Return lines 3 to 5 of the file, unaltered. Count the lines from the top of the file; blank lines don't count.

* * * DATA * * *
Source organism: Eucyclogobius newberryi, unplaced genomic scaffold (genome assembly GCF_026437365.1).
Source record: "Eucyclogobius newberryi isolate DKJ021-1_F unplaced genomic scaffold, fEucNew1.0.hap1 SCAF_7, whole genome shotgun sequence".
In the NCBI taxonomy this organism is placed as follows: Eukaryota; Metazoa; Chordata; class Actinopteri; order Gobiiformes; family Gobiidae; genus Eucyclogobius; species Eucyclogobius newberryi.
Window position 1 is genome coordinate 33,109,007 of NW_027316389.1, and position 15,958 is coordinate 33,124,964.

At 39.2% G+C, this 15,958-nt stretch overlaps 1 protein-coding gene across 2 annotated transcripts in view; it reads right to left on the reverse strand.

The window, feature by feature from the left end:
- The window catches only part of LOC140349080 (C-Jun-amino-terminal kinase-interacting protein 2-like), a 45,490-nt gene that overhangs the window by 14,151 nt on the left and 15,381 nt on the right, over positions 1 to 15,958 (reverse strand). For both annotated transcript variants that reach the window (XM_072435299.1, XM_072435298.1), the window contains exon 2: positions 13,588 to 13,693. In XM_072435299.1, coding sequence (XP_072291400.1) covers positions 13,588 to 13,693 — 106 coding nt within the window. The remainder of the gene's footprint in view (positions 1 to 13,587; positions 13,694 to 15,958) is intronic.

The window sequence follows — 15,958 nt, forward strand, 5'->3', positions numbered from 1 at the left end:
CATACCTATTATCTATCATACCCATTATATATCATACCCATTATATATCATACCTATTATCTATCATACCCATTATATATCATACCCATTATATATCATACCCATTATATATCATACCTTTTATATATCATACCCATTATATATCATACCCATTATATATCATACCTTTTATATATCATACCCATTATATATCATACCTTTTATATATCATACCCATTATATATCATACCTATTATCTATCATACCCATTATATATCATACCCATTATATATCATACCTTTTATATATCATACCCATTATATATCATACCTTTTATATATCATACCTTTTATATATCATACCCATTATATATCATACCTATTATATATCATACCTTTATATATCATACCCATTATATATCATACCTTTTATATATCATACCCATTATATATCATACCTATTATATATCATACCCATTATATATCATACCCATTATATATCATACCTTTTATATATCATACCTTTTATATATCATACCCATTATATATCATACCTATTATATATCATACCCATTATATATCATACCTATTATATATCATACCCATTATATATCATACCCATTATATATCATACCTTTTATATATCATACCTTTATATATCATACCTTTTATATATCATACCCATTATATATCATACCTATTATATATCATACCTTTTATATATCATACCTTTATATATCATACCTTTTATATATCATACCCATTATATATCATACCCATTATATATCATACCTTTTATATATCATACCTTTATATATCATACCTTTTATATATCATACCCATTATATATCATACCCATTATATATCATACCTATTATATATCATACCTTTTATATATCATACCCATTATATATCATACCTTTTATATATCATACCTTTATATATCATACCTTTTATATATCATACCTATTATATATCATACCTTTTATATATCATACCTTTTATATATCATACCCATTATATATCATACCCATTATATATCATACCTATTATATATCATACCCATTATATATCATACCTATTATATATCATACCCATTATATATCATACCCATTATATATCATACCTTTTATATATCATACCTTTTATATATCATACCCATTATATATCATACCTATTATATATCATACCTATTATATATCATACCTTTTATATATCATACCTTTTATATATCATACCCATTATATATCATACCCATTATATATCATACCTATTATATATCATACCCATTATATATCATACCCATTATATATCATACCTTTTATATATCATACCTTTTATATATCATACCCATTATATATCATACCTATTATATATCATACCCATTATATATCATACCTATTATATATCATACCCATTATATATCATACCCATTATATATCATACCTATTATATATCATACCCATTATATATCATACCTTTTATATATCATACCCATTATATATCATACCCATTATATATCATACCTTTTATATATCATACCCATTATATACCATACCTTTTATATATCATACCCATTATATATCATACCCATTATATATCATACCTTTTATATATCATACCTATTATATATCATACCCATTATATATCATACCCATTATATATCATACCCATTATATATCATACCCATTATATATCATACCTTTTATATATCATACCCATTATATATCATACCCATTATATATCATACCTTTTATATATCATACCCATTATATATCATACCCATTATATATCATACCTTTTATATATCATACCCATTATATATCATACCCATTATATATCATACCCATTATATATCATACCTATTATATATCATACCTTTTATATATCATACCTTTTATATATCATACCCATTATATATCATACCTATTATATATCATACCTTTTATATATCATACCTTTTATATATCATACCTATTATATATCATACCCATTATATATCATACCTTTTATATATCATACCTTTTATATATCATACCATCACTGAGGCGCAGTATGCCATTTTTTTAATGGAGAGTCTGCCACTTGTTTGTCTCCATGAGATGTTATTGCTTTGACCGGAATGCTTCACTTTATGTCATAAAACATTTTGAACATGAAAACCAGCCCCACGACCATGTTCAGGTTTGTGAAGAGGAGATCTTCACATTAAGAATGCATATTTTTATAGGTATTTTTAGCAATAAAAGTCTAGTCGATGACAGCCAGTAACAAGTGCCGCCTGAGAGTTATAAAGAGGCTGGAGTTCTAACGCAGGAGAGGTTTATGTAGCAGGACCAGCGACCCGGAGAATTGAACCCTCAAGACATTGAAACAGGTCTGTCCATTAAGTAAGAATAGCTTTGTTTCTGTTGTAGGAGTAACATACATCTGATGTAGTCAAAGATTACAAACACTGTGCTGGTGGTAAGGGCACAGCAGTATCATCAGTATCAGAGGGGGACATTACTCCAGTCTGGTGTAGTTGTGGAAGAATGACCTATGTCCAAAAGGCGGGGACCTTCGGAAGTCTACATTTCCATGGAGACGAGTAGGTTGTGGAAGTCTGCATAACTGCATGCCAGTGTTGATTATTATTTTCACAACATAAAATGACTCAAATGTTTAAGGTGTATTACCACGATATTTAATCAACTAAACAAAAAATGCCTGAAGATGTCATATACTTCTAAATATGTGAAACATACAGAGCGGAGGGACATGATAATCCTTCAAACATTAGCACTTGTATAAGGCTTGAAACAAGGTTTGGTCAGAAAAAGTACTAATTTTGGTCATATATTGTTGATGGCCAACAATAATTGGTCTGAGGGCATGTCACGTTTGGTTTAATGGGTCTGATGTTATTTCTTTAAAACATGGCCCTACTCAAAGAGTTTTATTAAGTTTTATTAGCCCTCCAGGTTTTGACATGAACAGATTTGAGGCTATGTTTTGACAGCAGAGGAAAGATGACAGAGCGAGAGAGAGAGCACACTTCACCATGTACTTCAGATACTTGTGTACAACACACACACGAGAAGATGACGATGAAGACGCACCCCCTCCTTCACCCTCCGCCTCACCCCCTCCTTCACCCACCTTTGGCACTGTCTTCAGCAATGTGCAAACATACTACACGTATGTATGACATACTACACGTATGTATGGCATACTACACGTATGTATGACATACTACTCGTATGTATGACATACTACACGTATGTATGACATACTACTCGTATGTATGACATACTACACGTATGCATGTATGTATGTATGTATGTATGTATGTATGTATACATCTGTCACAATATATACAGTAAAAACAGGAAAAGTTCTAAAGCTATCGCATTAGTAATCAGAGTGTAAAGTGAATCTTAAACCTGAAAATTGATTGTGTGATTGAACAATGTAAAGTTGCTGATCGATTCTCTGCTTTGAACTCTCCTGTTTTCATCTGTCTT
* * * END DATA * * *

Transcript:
In the NCBI taxonomy this organism is placed as follows: Eukaryota; Metazoa; Chordata; class Actinopteri; order Gobiiformes; family Gobiidae; genus Eucyclogobius; species Eucyclogobius newberryi.
Window position 1 is genome coordinate 33,109,007 of NW_027316389.1, and position 15,958 is coordinate 33,124,964.

At 39.2% G+C, this 15,958-nt stretch overlaps 1 protein-coding gene across 2 annotated transcripts in view; it reads right to left on the reverse strand.